Still, the puzzle comes together well, and it is the book that introduces Lin Chung and all the connections his family will bring. There’s a nice social awareness to the way Lin and Phryne are treated in society, making it more than just wishful thinking — even if Phryne herself is over-the-top liberal. Or perhaps that’s not the term for Phryne, just… “permissive”, maybe.
Catching Fire: How Cooking Made Us Human, Richard Wrangham
I know I’ve been reading and reviewing a lot of non-fiction lately, but this is probably one of the more entertaining and accessible of the bunch in style. It’s a convincing idea: what caused humans to be able to evolve such big brains and short digestive tracts, compared to other species? The answer, according to Wrangham: first the ability to hunt and eat raw meat, then control of fire for cooking meat.
It’s a very readable book, making all the science and history easy to follow. For me, it was an enjoyable read, though not exactly revolutionary; I was aware of most of the ideas already, since I’m fascinated by human evolution. It pulls together various different threads of the story, bringing together evidence from different ways of understanding human evolution.
(Oh, but if you don’t believe in evolution, this… will not be the book for you. That’s definitely an assumption of the book.)
This one is a “fandom freebie”, which I’m going to spin to being about asking which comics I follow (or try to follow), because I’m not so much into fandom, especially book fandom, lately.
- The Wicked + The Divine. It’s gorgeous, for one thing. And I’m kind of hooked on the story too, even if the third volume didn’t really advance it.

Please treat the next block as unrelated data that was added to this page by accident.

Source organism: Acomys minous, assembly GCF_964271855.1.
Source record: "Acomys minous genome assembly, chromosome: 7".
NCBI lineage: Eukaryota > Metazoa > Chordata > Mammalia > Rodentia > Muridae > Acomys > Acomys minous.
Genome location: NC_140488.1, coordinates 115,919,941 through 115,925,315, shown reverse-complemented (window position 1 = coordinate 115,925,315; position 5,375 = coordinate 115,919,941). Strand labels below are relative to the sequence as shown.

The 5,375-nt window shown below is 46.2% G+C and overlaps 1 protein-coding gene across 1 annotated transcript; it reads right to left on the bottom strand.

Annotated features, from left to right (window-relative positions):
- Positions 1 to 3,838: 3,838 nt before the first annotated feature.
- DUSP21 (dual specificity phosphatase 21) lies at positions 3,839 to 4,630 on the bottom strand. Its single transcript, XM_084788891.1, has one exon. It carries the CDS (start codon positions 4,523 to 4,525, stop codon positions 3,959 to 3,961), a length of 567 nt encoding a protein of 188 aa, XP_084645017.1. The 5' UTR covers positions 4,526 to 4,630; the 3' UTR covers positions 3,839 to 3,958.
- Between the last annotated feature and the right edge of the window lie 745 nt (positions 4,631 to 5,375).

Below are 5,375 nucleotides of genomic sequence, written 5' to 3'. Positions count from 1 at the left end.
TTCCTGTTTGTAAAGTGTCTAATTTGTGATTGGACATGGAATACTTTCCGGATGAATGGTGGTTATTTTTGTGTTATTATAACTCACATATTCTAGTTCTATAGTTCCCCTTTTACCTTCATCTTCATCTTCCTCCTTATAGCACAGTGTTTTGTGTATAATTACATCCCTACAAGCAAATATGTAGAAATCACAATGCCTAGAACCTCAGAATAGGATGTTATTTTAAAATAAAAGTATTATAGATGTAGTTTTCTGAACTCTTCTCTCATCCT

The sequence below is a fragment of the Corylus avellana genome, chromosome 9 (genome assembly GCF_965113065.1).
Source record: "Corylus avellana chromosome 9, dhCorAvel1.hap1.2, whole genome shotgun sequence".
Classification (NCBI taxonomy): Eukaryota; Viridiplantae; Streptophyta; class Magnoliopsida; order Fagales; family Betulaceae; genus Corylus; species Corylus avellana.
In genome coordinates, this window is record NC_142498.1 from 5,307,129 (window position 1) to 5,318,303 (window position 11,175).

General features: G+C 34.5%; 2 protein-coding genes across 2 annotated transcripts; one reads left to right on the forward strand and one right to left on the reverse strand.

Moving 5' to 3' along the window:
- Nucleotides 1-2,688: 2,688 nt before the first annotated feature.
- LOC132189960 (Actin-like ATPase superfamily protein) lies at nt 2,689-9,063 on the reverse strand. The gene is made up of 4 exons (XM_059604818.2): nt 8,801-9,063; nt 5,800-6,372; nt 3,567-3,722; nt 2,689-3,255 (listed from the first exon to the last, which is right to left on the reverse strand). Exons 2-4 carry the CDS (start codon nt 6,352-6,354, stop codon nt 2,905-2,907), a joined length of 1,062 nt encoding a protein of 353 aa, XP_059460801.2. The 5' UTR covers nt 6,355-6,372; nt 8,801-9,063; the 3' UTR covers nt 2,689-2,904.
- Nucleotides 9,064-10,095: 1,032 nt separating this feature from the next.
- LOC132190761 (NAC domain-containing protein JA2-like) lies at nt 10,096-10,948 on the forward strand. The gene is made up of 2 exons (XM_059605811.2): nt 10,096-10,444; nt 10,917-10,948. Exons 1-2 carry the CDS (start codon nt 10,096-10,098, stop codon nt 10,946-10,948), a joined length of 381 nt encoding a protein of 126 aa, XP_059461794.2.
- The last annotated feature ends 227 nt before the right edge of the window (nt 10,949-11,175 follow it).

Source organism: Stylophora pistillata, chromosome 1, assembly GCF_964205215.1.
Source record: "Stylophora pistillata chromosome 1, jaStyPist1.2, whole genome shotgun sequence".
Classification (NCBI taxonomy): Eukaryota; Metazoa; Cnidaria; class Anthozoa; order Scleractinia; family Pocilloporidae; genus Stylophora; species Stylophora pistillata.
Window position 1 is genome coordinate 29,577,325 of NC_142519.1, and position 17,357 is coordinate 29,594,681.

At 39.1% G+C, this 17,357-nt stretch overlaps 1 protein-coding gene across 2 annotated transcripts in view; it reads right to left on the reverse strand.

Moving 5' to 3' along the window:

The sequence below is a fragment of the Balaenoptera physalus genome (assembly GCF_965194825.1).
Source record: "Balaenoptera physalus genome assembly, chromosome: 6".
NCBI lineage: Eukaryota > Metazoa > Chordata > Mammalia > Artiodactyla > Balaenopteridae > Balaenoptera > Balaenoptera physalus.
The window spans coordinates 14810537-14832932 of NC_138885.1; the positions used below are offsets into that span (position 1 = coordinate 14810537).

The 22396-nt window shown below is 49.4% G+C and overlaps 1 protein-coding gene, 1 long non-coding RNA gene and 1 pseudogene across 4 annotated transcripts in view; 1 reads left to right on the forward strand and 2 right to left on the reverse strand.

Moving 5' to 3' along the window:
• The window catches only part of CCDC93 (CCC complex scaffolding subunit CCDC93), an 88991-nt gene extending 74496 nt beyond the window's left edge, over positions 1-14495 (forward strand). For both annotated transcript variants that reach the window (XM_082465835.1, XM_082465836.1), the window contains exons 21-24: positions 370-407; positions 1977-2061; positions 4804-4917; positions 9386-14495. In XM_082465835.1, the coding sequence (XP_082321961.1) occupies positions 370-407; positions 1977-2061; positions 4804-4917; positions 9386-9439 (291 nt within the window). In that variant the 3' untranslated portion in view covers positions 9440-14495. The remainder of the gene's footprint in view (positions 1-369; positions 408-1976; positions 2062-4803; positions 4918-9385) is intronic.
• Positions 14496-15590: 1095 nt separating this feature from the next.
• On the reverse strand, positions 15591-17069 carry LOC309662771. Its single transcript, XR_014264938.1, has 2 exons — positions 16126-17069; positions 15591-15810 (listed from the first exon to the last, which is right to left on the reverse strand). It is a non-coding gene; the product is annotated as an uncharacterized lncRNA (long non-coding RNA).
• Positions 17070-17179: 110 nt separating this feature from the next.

- Young Avengers. And any/all of the characters from that series — Hulkling, Wiccan, Speed, Ms. America, Hawkeye… I love that they’re starting to appear in the adult Avengers teams now.
- Captain Marvel. Because Carol’s pretty amazing and the series has had some gorgeous art. I wasn’t totally wowed by Rise of Alpha Flight, and Civil War II sounds like a nightmare of a crossover event, but I’m still here for Carol.
- Ms Marvel. Because Kamala Khan is badass.
- Captain America. Kind of… I love Cap, but mostly the MCU version.
- Spider-woman. Because who doesn’t love Jessica Drew and her, uh, sismance(?!) with Carol Danvers. Speaking of which, who noticed they stuck Jessica Drew’s wings on Spiderman in the trailer for the new one? Ugh.
- Silk. Because I love the starburst of spiderwomen we’ve had lately.
- Spider-Gwen. Ditto!
- Thor. Mostly the Jane Foster version, mind you.
- Avengers. Sort of. Mostly I love the MCU version, but I’m very much here for the new team-ups like A-Force in principle. I need to catch up, though…
So yeah. Fandom! Ish.
Britain BC, Francis Pryor
Having read Francis Pryor’s Seahenge, and of course knowing his work on Channel 4’s Time Team, I was very interested to read this. The prehistory of Britain is mostly not my main period, at least where it applies to the Stone Age, but it is the focus of about half of this book — and of much of Pryor’s interest. That’s fine with me, because though it might not be a period of literature and known culture, it is the period of henges and causewayed enclosures, burial mounds and early humans. It helps that Pryor’s enthusiasm is obvious throughout, and his writing is approachable.